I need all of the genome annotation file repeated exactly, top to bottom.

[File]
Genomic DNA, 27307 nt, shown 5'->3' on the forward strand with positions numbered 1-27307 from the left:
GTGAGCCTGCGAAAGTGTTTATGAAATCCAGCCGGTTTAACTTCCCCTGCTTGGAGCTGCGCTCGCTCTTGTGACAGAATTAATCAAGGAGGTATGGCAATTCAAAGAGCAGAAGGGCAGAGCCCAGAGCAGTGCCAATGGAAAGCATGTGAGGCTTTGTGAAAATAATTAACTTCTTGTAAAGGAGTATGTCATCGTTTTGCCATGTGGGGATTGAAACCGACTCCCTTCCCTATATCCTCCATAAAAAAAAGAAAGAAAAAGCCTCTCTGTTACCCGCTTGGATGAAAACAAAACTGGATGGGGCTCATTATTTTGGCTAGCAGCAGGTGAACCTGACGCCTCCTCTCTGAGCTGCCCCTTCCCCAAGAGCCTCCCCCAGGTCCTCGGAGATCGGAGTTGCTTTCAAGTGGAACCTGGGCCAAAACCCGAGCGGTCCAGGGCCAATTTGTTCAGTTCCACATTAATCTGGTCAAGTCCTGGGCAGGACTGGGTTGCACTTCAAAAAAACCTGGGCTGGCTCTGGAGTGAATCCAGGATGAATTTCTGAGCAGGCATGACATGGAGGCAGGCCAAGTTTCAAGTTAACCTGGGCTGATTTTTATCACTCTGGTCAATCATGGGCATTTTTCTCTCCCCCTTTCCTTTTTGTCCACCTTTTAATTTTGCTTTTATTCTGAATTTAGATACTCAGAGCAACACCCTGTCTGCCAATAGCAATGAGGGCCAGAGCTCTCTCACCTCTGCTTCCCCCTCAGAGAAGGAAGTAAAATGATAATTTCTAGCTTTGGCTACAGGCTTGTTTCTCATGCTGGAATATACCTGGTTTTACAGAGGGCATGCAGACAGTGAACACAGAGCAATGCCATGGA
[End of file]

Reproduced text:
Genomic DNA, 27307 nt, shown 5'->3' on the forward strand with positions numbered 1-27307 from the left:
GTGAGCCTGCGAAAGTGTTTATGAAATCCAGCCGGTTTAACTTCCCCTGCTTGGAGCTGCGCTCGCTCTTGTGACAGAATTAATCAAGGAGGTATGGCAATTCAAAGAGCAGAAGGGCAGAGCCCAGAGCAGTGCCAATGGAAAGCATGTGAGGCTTTGTGAAAATAATTAACTTCTTGTAAAGGAGTATGTCATCGTTTTGCCATGTGGGGATTGAAACCGACTCCCTTCCCTATATCCTCCATAAAAAAAAGAAAGAAAAAGCCTCTCTGTTACCCGCTTGGATGAAAACAAAACTGGATGGGGCTCATTATTTTGGCTAGCAGCAGGTGAACCTGACGCCTCCTCTCTGAGCTGCCCCTTCCCCAAGAGCCTCCCCCAGGTCCTCGGAGATCGGAGTTGCTTTCAAGTGGAACCTGGGCCAAAACCCGAGCGGTCCAGGGCCAATTTGTTCAGTTCCACATTAATCTGGTCAAGTCCTGGGCAGGACTGGGTTGCACTTCAAAAAAACCTGGGCTGGCTCTGGAGTGAATCCAGGATGAATTTCTGAGCAGGCATGACATGGAGGCAGGCCAAGTTTCAAGTTAACCTGGGCTGATTTTTATCACTCTGGTCAATCATGGGCATTTTTCTCTCCCCCTTTCCTTTTTGTCCACCTTTTAATTTTGCTTTTATTCTGAATTTAGATACTCAGAGCAACACCCTGTCTGCCAATAGCAATGAGGGCCAGAGCTCTCTCACCTCTGCTTCCCCCTCAGAGAAGGAAGTAAAATGATAATTTCTAGCTTTGGCTACAGGCTTGTTTCTCATGCTGGAATATACCTGGTTTTACAGAGGGCATGCAGACAGTGAACACAGAGCAATGCCATGGA